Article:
1. James Henry Breasted
James Henry Breasted remains a titan of archaeology. An Egyptologist who spent most of his career at the University of Chicago (which also has a connection with the character of Indiana Jones), Breasted is noted for founding the University of Chicago’s Oriental Institute, as well as coining the term “Fertile Crescent” as a way to describe the verdant splendor of the ancient Middle East. As the director of the University of Chicago’s Haskell Oriental Museum, Breasted contributed numerous artifacts from all over the Near East to the museum’s impressive collection.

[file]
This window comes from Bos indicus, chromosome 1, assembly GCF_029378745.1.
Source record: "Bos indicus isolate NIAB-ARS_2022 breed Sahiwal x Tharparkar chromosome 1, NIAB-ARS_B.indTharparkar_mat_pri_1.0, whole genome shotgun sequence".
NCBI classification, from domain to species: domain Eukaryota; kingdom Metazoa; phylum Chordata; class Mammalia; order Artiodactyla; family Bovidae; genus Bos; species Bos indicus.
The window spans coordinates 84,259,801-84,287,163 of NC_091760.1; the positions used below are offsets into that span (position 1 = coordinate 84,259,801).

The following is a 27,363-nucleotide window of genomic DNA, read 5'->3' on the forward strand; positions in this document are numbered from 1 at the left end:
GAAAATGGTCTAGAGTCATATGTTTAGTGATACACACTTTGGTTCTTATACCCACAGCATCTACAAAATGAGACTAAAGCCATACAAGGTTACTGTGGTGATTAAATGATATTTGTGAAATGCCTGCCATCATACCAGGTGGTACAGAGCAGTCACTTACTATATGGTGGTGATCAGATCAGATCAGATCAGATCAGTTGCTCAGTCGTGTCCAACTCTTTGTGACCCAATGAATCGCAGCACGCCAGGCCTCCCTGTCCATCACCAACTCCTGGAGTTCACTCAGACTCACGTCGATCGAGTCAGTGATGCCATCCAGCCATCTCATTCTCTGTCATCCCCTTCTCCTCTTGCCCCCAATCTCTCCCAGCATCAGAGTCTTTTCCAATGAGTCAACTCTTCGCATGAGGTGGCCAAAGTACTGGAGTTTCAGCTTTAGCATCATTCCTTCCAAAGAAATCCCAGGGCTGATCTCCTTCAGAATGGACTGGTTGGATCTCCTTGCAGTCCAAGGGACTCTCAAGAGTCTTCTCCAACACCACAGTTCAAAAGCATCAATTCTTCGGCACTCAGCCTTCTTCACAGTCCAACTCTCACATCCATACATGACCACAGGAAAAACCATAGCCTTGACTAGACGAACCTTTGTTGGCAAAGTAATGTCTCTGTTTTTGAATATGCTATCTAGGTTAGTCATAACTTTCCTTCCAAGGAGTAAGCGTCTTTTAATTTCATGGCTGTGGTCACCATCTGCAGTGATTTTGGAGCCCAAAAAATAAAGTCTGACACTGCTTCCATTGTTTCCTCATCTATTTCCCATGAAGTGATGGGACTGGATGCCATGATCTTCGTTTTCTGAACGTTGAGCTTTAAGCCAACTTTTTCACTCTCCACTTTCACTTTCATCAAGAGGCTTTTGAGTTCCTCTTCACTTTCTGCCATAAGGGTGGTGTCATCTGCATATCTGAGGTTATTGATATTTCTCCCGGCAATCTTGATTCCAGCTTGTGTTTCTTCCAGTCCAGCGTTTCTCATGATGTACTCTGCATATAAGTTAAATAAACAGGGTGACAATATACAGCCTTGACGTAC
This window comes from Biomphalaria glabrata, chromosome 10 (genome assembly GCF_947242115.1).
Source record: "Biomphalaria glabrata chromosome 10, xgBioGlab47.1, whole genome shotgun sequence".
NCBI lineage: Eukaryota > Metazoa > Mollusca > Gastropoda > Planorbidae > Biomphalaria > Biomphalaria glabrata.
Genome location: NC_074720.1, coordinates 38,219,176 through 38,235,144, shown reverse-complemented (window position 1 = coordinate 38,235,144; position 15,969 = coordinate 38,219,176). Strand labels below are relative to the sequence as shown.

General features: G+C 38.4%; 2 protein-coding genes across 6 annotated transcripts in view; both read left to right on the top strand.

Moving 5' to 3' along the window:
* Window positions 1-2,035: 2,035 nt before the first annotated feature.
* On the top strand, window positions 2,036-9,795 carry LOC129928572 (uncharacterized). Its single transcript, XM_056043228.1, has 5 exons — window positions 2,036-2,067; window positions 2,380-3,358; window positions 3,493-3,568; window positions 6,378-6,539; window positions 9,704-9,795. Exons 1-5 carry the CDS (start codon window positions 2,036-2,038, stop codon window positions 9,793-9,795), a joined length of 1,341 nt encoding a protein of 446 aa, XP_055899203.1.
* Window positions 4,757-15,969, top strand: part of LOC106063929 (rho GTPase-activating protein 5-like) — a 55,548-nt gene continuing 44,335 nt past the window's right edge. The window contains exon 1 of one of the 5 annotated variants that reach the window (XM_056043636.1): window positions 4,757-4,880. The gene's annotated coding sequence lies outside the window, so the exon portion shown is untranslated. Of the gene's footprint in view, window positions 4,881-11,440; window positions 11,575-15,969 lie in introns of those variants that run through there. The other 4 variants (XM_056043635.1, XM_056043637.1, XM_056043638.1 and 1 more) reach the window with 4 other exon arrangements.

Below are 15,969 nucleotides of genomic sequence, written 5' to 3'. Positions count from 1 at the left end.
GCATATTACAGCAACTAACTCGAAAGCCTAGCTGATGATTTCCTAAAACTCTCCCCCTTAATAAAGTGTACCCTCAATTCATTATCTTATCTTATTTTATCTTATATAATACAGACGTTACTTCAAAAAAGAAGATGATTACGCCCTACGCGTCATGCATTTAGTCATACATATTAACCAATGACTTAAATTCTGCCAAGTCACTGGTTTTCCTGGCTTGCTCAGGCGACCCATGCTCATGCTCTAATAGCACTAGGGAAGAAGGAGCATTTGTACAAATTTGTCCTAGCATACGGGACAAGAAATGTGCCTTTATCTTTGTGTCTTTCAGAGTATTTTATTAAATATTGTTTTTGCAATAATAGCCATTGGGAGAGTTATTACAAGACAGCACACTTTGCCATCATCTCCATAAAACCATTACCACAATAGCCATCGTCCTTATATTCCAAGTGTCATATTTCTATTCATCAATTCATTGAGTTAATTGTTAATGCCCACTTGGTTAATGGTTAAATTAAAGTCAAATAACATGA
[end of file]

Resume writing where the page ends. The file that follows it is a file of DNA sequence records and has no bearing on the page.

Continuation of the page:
Breasted’s most famous excavation occurred in Egypt from 1922–23. There, he aided Howard Carter and Lord Carnarvon in their efforts to unlock all the secrets of Tutankhamun’s tomb. This action places Breasted smack-dab in the middle of one of archaeology’s greatest urban legends—the curse of Tutankhamun. Breasted’s role in helping to unearth King Tut’s body not only provided fodder for the sensationalist press (which in turn helped to create films such as 1932’s The Mummy), but also started a craze for all things Ancient Egypt in Europe and North America. It’s safe to say that Breasted played a role in popularizing the idea of the glamorous archaeologist, and even though he lacked the often heedless enthusiasm that so many of us associate with Indiana Jones, he did contribute greatly to the field and even to Sigmund Freud’s understanding of religion.